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A Ten-Year Experience With Ureteroileostomy

Sidney M. Cohen, MD; Lester Persky, MD
Arch Surg. 1967;95(2):278-283. doi:10.1001/archsurg.1967.01330140116026.
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IN 1935, Seiffert1 reported in a German surgical journal a procedure of bilateral ureteral transplantation into a segment of intestine as a method of supravesical urinary diversion. It remained, however, for Eugene Bricker, MD, 15 years later to modify and popularize the procedure which we now know as the ileal loop.2 The ileal loop was presented originally as a relatively simple method of urinary diversion which hopefully would overcome the many pitfalls of nephrostomies, cutaneous ureterostomies, and ureterosigmoidostomies.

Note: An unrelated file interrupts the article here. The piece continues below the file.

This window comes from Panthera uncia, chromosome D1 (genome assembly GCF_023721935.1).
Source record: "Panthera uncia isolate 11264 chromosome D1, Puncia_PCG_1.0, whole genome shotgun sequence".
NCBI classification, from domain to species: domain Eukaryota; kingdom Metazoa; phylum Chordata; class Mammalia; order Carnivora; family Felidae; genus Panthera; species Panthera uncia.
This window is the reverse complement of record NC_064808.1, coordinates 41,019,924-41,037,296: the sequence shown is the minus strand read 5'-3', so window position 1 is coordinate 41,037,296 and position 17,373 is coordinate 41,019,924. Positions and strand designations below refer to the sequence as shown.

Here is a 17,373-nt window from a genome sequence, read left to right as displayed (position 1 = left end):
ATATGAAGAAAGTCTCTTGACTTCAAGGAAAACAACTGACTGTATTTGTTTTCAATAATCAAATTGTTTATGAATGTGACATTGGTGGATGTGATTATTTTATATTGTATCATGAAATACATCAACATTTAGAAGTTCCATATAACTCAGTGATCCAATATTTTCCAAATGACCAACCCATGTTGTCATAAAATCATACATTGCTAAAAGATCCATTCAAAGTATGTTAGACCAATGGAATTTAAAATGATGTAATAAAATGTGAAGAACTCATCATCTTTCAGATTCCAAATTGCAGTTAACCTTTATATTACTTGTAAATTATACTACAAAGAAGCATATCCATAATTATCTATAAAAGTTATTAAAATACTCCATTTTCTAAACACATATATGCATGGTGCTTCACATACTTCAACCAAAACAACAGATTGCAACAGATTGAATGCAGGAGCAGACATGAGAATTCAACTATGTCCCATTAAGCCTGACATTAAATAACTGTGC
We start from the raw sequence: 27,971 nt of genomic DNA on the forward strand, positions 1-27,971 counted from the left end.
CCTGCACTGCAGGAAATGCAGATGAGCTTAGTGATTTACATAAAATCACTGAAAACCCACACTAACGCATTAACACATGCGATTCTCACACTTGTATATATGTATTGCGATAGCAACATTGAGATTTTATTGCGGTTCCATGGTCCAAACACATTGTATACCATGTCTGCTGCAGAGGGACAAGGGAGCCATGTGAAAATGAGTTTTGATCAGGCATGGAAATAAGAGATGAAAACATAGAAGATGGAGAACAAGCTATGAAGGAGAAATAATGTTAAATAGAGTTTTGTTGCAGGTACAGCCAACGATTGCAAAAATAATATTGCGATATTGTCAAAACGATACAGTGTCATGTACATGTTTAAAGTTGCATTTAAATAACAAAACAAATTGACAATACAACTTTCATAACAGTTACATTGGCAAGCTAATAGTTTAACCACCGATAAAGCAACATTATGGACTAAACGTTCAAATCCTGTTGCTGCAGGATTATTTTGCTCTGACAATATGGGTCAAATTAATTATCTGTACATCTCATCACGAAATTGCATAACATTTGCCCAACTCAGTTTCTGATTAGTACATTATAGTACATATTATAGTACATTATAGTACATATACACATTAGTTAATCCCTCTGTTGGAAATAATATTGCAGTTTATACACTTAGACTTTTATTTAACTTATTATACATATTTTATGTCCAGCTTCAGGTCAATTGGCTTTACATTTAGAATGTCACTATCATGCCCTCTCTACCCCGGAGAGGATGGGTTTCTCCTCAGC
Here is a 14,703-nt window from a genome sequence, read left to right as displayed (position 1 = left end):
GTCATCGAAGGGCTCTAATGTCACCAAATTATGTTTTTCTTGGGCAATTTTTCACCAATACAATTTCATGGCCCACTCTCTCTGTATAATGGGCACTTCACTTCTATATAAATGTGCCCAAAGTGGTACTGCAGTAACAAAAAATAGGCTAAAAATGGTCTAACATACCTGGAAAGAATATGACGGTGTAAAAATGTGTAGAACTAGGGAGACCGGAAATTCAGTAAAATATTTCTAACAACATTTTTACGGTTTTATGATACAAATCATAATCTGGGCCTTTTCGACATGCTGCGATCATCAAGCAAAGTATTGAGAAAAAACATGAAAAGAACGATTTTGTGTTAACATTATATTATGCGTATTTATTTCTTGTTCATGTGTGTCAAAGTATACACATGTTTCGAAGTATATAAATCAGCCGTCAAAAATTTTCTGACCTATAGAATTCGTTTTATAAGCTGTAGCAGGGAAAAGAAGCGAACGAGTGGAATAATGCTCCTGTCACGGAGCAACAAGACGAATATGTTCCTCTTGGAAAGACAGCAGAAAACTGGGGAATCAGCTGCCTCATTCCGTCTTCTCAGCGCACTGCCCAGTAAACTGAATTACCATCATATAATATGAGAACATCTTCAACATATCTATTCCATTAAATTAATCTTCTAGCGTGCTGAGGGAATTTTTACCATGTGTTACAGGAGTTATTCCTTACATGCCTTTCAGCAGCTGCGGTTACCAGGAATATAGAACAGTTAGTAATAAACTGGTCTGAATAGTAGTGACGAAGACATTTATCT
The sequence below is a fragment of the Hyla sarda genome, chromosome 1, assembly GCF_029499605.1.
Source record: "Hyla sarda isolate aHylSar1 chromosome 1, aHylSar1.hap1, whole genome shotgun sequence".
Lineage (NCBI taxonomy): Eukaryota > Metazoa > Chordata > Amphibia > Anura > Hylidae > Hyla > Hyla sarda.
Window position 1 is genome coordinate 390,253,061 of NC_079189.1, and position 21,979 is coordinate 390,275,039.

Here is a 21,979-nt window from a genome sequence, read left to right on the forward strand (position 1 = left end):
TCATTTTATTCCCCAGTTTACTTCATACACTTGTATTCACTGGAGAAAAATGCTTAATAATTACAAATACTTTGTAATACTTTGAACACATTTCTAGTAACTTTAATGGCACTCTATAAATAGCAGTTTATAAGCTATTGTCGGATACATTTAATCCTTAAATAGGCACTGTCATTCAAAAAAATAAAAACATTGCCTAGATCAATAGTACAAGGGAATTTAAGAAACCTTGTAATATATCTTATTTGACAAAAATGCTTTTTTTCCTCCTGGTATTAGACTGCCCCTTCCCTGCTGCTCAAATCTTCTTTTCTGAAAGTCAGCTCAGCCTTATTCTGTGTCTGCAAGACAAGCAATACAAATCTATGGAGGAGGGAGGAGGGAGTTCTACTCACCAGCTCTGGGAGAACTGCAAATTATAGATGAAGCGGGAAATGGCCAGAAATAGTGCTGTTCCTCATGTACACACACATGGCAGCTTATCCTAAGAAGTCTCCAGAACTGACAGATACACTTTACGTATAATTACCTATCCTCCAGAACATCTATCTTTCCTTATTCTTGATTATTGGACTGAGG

Since 1950, this method has been widely used to treat a large variety of urologic and surgical conditions requiring urinary diversion. Reports have appeared in the literature at intervals outlining the experience of groups or individuals with this operation and containing various modifications to the original procedure. The present study, comprising 120 cases, reports the 10 year experience with ileal loop diversion in the University Hospitals of Cleveland and its


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